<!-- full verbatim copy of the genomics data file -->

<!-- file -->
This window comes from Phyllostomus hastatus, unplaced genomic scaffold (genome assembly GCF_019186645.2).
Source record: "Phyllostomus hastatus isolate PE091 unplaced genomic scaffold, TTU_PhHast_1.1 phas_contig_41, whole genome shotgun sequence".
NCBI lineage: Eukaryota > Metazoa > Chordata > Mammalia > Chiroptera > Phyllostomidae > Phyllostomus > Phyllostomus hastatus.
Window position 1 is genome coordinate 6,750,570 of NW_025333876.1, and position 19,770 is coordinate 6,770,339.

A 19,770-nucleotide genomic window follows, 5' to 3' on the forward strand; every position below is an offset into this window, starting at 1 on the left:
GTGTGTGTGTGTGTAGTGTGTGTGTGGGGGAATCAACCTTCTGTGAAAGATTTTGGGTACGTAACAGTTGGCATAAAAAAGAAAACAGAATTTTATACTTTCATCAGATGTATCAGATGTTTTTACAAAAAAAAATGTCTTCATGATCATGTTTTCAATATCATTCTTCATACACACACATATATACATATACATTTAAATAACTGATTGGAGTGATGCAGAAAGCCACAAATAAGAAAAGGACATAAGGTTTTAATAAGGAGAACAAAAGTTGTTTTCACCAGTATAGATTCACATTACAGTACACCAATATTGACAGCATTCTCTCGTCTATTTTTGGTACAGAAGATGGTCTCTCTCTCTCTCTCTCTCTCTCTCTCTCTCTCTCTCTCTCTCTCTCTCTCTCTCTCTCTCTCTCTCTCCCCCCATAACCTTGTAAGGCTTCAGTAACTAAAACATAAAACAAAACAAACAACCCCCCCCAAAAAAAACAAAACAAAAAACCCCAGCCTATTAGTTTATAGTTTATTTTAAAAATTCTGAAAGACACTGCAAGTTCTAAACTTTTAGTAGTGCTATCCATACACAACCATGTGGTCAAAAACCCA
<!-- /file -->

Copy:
This window comes from Phyllostomus hastatus, unplaced genomic scaffold (genome assembly GCF_019186645.2).
Source record: "Phyllostomus hastatus isolate PE091 unplaced genomic scaffold, TTU_PhHast_1.1 phas_contig_41, whole genome shotgun sequence".
NCBI lineage: Eukaryota > Metazoa > Chordata > Mammalia > Chiroptera > Phyllostomidae > Phyllostomus > Phyllostomus hastatus.
Window position 1 is genome coordinate 6,750,570 of NW_025333876.1, and position 19,770 is coordinate 6,770,339.

A 19,770-nucleotide genomic window follows, 5' to 3' on the forward strand; every position below is an offset into this window, starting at 1 on the left:
GTGTGTGTGTGTGTAGTGTGTGTGTGGGGGAATCAACCTTCTGTGAAAGATTTTGGGTACGTAACAGTTGGCATAAAAAAGAAAACAGAATTTTATACTTTCATCAGATGTATCAGATGTTTTTACAAAAAAAAATGTCTTCATGATCATGTTTTCAATATCATTCTTCATACACACACATATATACATATACATTTAAATAACTGATTGGAGTGATGCAGAAAGCCACAAATAAGAAAAGGACATAAGGTTTTAATAAGGAGAACAAAAGTTGTTTTCACCAGTATAGATTCACATTACAGTACACCAATATTGACAGCATTCTCTCGTCTATTTTTGGTACAGAAGATGGTCTCTCTCTCTCTCTCTCTCTCTCTCTCTCTCTCTCTCTCTCTCTCTCTCTCTCTCTCTCTCTCTCTCTCCCCCCATAACCTTGTAAGGCTTCAGTAACTAAAACATAAAACAAAACAAACAACCCCCCCCAAAAAAAACAAAACAAAAAACCCCAGCCTATTAGTTTATAGTTTATTTTAAAAATTCTGAAAGACACTGCAAGTTCTAAACTTTTAGTAGTGCTATCCATACACAACCATGTGGTCAAAAACCCA